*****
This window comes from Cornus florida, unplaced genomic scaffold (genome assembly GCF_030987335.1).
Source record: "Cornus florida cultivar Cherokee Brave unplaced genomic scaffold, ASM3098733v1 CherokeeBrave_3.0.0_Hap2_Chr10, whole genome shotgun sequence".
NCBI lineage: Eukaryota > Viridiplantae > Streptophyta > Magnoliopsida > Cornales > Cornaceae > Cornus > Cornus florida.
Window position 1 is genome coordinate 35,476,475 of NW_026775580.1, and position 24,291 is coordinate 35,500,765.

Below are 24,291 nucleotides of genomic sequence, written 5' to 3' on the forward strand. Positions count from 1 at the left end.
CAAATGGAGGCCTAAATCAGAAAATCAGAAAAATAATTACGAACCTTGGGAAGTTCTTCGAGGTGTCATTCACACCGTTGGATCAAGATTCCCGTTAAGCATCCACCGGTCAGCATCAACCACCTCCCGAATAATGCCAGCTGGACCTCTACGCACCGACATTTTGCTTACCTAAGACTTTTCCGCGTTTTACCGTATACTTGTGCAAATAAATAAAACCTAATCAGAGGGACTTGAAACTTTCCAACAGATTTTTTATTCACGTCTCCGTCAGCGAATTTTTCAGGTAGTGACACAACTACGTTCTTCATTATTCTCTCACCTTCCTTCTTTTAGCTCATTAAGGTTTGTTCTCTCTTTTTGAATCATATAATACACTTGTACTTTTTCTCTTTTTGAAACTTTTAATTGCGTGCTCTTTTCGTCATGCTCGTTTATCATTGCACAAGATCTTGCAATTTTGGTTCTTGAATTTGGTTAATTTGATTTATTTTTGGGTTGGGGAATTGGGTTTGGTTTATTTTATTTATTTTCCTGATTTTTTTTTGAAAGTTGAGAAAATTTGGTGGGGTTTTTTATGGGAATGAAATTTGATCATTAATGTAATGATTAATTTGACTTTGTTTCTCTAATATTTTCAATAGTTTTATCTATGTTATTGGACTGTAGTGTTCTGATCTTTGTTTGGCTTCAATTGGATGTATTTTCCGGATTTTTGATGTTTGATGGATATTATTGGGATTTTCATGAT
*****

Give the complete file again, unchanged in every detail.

This window comes from Cornus florida, unplaced genomic scaffold (genome assembly GCF_030987335.1).
Source record: "Cornus florida cultivar Cherokee Brave unplaced genomic scaffold, ASM3098733v1 CherokeeBrave_3.0.0_Hap2_Chr10, whole genome shotgun sequence".
NCBI lineage: Eukaryota > Viridiplantae > Streptophyta > Magnoliopsida > Cornales > Cornaceae > Cornus > Cornus florida.
Window position 1 is genome coordinate 35,476,475 of NW_026775580.1, and position 24,291 is coordinate 35,500,765.

Below are 24,291 nucleotides of genomic sequence, written 5' to 3' on the forward strand. Positions count from 1 at the left end.
CAAATGGAGGCCTAAATCAGAAAATCAGAAAAATAATTACGAACCTTGGGAAGTTCTTCGAGGTGTCATTCACACCGTTGGATCAAGATTCCCGTTAAGCATCCACCGGTCAGCATCAACCACCTCCCGAATAATGCCAGCTGGACCTCTACGCACCGACATTTTGCTTACCTAAGACTTTTCCGCGTTTTACCGTATACTTGTGCAAATAAATAAAACCTAATCAGAGGGACTTGAAACTTTCCAACAGATTTTTTATTCACGTCTCCGTCAGCGAATTTTTCAGGTAGTGACACAACTACGTTCTTCATTATTCTCTCACCTTCCTTCTTTTAGCTCATTAAGGTTTGTTCTCTCTTTTTGAATCATATAATACACTTGTACTTTTTCTCTTTTTGAAACTTTTAATTGCGTGCTCTTTTCGTCATGCTCGTTTATCATTGCACAAGATCTTGCAATTTTGGTTCTTGAATTTGGTTAATTTGATTTATTTTTGGGTTGGGGAATTGGGTTTGGTTTATTTTATTTATTTTCCTGATTTTTTTTTGAAAGTTGAGAAAATTTGGTGGGGTTTTTTATGGGAATGAAATTTGATCATTAATGTAATGATTAATTTGACTTTGTTTCTCTAATATTTTCAATAGTTTTATCTATGTTATTGGACTGTAGTGTTCTGATCTTTGTTTGGCTTCAATTGGATGTATTTTCCGGATTTTTGATGTTTGATGGATATTATTGGGATTTTCATGAT